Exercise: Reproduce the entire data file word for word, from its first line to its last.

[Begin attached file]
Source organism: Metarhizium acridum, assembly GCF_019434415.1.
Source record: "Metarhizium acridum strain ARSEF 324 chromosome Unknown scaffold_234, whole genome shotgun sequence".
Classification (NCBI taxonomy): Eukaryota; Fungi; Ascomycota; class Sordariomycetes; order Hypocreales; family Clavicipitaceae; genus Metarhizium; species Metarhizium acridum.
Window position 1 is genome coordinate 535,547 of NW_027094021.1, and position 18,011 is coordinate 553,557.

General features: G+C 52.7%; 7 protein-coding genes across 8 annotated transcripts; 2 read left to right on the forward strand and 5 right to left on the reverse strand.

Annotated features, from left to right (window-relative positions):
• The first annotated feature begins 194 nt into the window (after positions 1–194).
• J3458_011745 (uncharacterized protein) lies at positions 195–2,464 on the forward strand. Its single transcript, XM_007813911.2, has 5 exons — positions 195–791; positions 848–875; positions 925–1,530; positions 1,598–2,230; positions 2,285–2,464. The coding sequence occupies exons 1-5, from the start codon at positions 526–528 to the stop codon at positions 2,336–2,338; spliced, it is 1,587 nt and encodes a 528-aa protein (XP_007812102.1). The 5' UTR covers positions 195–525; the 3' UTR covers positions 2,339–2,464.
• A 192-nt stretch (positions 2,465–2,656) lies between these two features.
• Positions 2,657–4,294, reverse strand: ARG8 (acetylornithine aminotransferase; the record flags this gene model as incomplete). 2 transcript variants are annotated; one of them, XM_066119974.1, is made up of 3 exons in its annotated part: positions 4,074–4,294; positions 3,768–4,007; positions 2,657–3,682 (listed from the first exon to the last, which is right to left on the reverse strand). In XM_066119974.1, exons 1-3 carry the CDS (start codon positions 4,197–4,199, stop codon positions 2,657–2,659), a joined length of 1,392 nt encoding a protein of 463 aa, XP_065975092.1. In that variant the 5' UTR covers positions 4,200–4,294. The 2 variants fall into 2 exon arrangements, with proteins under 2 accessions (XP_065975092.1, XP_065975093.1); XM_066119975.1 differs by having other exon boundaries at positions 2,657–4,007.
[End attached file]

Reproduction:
Source organism: Metarhizium acridum, assembly GCF_019434415.1.
Source record: "Metarhizium acridum strain ARSEF 324 chromosome Unknown scaffold_234, whole genome shotgun sequence".
Classification (NCBI taxonomy): Eukaryota; Fungi; Ascomycota; class Sordariomycetes; order Hypocreales; family Clavicipitaceae; genus Metarhizium; species Metarhizium acridum.
Window position 1 is genome coordinate 535,547 of NW_027094021.1, and position 18,011 is coordinate 553,557.

General features: G+C 52.7%; 7 protein-coding genes across 8 annotated transcripts; 2 read left to right on the forward strand and 5 right to left on the reverse strand.

Annotated features, from left to right (window-relative positions):
• The first annotated feature begins 194 nt into the window (after positions 1–194).
• J3458_011745 (uncharacterized protein) lies at positions 195–2,464 on the forward strand. Its single transcript, XM_007813911.2, has 5 exons — positions 195–791; positions 848–875; positions 925–1,530; positions 1,598–2,230; positions 2,285–2,464. The coding sequence occupies exons 1-5, from the start codon at positions 526–528 to the stop codon at positions 2,336–2,338; spliced, it is 1,587 nt and encodes a 528-aa protein (XP_007812102.1). The 5' UTR covers positions 195–525; the 3' UTR covers positions 2,339–2,464.
• A 192-nt stretch (positions 2,465–2,656) lies between these two features.
• Positions 2,657–4,294, reverse strand: ARG8 (acetylornithine aminotransferase; the record flags this gene model as incomplete). 2 transcript variants are annotated; one of them, XM_066119974.1, is made up of 3 exons in its annotated part: positions 4,074–4,294; positions 3,768–4,007; positions 2,657–3,682 (listed from the first exon to the last, which is right to left on the reverse strand). In XM_066119974.1, exons 1-3 carry the CDS (start codon positions 4,197–4,199, stop codon positions 2,657–2,659), a joined length of 1,392 nt encoding a protein of 463 aa, XP_065975092.1. In that variant the 5' UTR covers positions 4,200–4,294. The 2 variants fall into 2 exon arrangements, with proteins under 2 accessions (XP_065975092.1, XP_065975093.1); XM_066119975.1 differs by having other exon boundaries at positions 2,657–4,007.